- Variable Universal Life: VULs allow you to invest part of the policy’s cash-value in the stock market through multiple sub-accounts.
- Indexed Universal Life: An IUL allows you to tie the growth of your cash-value to the growth of a chosen market index.
If you are looking at using life insurance to grow money for your retirement, you’ll probably want to avoid a whole life policy at this point. It can provide a stable premium and large death benefit, but the cash-value won’t have as much time to grow since the interest rate is usually low, around 2%.
Ed Slott – a renowned tax expert – on tax benefits of IUL policies
Compare quotes of 30+ IUL products
6. Check Out Your Social Security Benefits
Last, but not least, look at your Social Security Account. At 40, you should really start paying attention to how your benefits are growing. This way you know how much your monthly SSA payment will be at retirement. It can also help you determine if you should try to work more hours as you get older to help build your Social Security Benefits. According to the Social Security Administration anyone born after 1960 can start taking partial retirement by 62 years old. If you are able to wait until you get to 67 years old, you can take the full retirement amount.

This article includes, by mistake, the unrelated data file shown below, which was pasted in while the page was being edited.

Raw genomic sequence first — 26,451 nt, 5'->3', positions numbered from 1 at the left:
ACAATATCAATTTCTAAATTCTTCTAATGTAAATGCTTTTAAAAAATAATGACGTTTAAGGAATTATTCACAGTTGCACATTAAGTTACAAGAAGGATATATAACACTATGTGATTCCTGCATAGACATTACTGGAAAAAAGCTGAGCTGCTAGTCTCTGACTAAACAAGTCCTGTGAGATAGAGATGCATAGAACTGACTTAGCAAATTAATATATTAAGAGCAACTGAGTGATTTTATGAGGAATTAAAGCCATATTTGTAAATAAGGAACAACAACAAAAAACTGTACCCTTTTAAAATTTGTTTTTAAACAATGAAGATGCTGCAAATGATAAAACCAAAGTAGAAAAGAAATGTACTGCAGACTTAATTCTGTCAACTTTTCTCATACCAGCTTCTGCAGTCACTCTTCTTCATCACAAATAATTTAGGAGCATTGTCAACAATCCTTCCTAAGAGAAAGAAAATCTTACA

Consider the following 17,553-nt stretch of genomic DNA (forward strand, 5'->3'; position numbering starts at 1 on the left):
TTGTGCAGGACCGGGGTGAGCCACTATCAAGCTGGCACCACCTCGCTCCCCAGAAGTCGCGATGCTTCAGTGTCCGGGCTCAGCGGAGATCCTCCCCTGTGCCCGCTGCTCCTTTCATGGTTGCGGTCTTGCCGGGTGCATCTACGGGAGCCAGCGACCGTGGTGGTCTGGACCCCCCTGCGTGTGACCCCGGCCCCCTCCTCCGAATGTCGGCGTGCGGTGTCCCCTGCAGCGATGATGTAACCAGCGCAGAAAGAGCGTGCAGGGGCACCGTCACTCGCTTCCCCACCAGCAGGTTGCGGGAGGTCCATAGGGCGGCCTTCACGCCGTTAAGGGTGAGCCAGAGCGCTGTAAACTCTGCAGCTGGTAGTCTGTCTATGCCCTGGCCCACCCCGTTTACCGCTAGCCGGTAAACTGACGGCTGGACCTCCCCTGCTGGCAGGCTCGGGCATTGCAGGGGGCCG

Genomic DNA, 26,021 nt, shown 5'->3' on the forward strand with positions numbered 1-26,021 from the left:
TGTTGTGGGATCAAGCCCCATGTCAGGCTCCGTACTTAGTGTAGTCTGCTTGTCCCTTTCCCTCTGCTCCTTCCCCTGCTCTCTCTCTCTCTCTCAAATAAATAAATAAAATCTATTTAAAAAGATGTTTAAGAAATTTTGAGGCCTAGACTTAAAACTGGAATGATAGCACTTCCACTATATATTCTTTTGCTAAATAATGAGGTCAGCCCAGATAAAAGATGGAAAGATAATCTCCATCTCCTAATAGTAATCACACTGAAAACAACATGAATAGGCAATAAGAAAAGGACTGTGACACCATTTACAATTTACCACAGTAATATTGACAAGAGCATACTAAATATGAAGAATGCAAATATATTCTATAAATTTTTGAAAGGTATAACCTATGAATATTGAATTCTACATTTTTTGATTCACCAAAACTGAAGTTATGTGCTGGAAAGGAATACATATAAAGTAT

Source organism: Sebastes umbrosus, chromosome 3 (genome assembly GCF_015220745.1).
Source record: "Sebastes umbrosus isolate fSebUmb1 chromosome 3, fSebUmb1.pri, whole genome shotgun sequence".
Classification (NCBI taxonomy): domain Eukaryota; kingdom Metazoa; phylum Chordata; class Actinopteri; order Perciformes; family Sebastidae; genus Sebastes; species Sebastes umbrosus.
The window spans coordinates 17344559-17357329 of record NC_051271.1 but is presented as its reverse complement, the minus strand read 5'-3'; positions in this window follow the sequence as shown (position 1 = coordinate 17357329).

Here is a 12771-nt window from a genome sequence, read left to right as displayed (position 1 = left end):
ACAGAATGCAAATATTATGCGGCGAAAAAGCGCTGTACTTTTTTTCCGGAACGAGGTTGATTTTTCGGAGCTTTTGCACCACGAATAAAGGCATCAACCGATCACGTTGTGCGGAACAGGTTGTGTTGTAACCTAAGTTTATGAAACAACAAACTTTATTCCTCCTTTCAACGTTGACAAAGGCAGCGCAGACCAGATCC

Your Social Security information is accessible online. All you need to do is create an account through the Social Security Administration’s website. Here, you’ll be able to view:
- Estimates of Future Benefits
- Your Latest Statement
- Your Earning History
- With a standard American retirement age of 67 years old, there is still plenty of time to save money in your forties.
- The best way to start is by assessing your budget and making a plan to pay off debts.
- Set up a retirement account with a diversified portfolio to start setting money aside.
- Consider dropping term life insurance in favor of permanent life insurance with a decent cash-value growth.
- Set up an account with the Social Security Administration website so you can start keeping an eye on the growth of your SSA benefits.